Football's managerial merry-go-round on its final spin

Just five appointments remain to be finalised for the 2020 season

Mickey Harte: set to take charge of Tyrone for the 18th year. Photograph: Tommy Dickson/Inpho

Mickey Harte: set to take charge of Tyrone for the 18th year. Photograph: Tommy Dickson/Inpho

 

There are just five vacancies left in the list of county football managers for the coming year.

Galway, London, Laois, Wicklow and Tipperary have yet to make their new appointments whereas Carlow and Limerick are expected to ratify outgoing managers Turlough O’Brien and Billy Lee at upcoming county board meetings.

Mickey Harte will against be the longest serving manager, as he enters his 18th year in charge of Tyrone. He is also the joint-second most successful with three All-Ireland titles won in 2003, ’05 and ’08, a haul he shares with new Kildare appointment Jack O’Connor, who also led three successful campaigns – coincidentally in the years following Harte, 2004, ’06 and ’09.

Of current managers, Dublin’s Jim Gavin, currently in an extended tussle with Kerry’s Peter Keane for this year’s Sam Maguire, has directed the greatest number of All-Ireland victories, five.

To date there has been a small reduction in the number of outside managers with seven as opposed to eight appointed so far but that may rise when the remaining vacancies have been filled.

The highest-profile departure was probably the most recent with Galway’s Kevin Walsh stepping down after an eventful five years, which saw a number of improvements – promotion to Division One, a first Connacht title in eight years and bridging a 53-year gap by beating Kerry in the 2018 football championship.

The county’s under-20 management, led by former All-Ireland winners Pádraic Joyce and John Divilly, would be obvious successors but they have yet to indicate whether interested in stepping up.

There were 13 new managers appointed last year and all of them will still be involved in 2020.

After Harte, Gavin has the next greatest longevity and next year is due to be his eighth season in the Dublin hot seat, making him the county’s longest serving manager since Kevin Heffernan stepped down in 1985.

With Malachy O’Rourke having stepped down in Monaghan, Clare’s Colm Collins is next in line after Harte and Gavin, as he embarks on his seventh year in charge.

The most experienced man in charge is arguably Offaly’s John Maughan, who although he hasn’t clocked up Mickey Harte’s near two decades in charge, is currently on his sixth tour of duty with five counties in all four provinces.

Sam Maguire

In 2020 it will be 29 years since he took over as Clare football manager, winning the All-Ireland ‘B’ championship in his second season and memorably taking the county to a first Munster title in 75 years, beating Kerry in the 1992 provincial final in Limerick.

Maughan went on to enjoy success with own county, Mayo, who in his first season he took from Division Three to a Connacht title, an All-Ireland semi-final win over Kerry – the county’s last until 2017 – and an All-Ireland final replay against Meath, which they lost by just a point.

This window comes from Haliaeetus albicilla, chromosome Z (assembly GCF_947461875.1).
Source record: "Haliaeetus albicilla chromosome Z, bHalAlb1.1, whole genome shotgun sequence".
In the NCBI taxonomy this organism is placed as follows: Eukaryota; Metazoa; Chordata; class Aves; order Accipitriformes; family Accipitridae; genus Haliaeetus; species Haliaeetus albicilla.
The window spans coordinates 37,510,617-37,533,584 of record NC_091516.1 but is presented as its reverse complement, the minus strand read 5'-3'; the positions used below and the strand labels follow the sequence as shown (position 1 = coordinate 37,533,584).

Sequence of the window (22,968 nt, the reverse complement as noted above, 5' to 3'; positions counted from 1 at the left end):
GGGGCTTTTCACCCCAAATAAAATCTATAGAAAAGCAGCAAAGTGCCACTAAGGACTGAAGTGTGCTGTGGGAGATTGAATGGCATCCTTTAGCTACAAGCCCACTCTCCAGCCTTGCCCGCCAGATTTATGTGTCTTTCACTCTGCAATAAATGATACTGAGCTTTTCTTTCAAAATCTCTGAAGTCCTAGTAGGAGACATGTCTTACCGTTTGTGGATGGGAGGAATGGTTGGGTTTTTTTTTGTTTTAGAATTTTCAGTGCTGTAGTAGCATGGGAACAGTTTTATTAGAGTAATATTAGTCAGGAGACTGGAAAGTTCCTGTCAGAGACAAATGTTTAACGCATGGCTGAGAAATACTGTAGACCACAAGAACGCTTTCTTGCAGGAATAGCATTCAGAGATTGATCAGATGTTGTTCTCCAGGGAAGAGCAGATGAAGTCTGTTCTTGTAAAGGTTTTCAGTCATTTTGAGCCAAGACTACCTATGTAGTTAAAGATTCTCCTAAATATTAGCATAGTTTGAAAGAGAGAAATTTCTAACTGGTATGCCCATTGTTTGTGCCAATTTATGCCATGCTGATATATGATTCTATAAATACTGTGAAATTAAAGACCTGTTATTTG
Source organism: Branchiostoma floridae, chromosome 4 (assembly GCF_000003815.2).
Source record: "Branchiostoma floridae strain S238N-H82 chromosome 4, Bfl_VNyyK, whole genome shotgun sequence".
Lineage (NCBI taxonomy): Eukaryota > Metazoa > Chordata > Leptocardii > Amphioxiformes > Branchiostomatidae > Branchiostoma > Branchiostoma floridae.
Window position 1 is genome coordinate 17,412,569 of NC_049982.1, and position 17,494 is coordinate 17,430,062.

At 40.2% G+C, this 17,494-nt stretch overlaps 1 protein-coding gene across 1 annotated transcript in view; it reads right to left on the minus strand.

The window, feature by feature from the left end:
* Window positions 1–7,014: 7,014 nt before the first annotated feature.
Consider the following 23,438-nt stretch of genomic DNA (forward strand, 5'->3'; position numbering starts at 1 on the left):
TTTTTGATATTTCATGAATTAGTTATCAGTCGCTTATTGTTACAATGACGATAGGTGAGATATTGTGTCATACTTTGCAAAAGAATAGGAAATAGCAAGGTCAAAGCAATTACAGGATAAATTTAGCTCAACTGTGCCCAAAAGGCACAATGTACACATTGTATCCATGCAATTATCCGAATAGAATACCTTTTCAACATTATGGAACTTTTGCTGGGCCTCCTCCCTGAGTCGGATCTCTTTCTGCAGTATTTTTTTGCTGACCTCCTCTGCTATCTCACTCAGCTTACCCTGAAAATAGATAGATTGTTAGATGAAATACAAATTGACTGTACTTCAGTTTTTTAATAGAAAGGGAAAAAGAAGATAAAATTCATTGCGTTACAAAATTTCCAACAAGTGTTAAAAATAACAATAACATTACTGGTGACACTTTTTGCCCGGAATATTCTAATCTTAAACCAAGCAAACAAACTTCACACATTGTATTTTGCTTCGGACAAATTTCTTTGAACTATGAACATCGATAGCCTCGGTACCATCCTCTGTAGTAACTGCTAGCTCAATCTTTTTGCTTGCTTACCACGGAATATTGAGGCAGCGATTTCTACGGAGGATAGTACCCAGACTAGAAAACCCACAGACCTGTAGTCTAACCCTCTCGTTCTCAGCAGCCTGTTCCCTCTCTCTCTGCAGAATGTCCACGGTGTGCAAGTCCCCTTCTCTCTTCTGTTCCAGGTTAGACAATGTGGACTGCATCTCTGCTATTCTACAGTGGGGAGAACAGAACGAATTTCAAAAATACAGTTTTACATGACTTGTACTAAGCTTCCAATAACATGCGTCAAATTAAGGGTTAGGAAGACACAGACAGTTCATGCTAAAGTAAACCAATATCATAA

Although he would reach two further All-Irelands with Mayo, including during a second stint in 2004, the 1996 final was as close as he came to lifting Sam Maguire.

Seasons in charge of Fermanagh and Roscommon weren’t as successful but last year, returning after a lengthy absence from the inter-county scene, he led Offaly to round three of the qualifiers.

Maughan is one of the advocates for a Tier 2 championship, a concept that will be decided on at a GAA special congress in October. Eligibility for the new grade is likely to be determined by league standing so there is likely to be a rush to get out of Division Three next spring.

The division will contain one anomaly in that Cork, having reached the Super 8 quarter-final round robins in Ronan McCarthy’s second year in charge, were relegated from Division Two last year.

However if the provision allowing provincial finalists continue in the Sam Maguire, Tier 1 championship applies the county will be fancied to emulate its 2019 progress of getting to the Munster decider in which they were narrowly beaten by Kerry last June.

Connacht:

Galway Vacant – Outgoing: Kevin Walsh
Leitrim Terry Hyland (year 2)
London Vacant – Outgoing: Ciarán Deely
Mayo James Horan (year 2)
Roscommon Anthony Cunningham (year 2)
Sligo Paul Taylor (year 2)

Leinster:
Carlow
Turlough O’Brien (year 5, pending ratification)
Dublin Jim Gavin (year 8)
Kildare Jack O’Connor (year 1)
Laois – Vacant Outgoing: John Sugrue
Longford Pádraic Davis (year 2)
Louth Wayne Kierans (year 2)
Meath Andy McEntee (year 4)
Offaly John Maughan (year 2)
Westmeath John Cooney (year 2)
Wexford Paul Galvin (year 1)
Wicklow Vacant Outgoing: John Evans

Munster:

Clare Colm Collins (year 7)
Cork Ronan McCarthy (year 3)
Kerry Peter Keane (year 2)
Limerick Billy Lee (year 4, pending ratification)
Tipperary Vacant Outgoing: Liam Kearns
Waterford Benji Whelan (year 2)

Ulster:

Antrim Lenny Harbinson (year 3)
Armagh Kieran McGeeney (year 6)
Cavan Mikey Graham (year 2)
Derry Rory Gallagher (year 1)
Donegal Declan Bonner (year 3)
Down Paddy Tally (year 2)
Fermanagh Ryan McMenamin (year 1)
Monaghan Séamus McEneaney (year 1)
Tyrone Mickey Harte (year 18)

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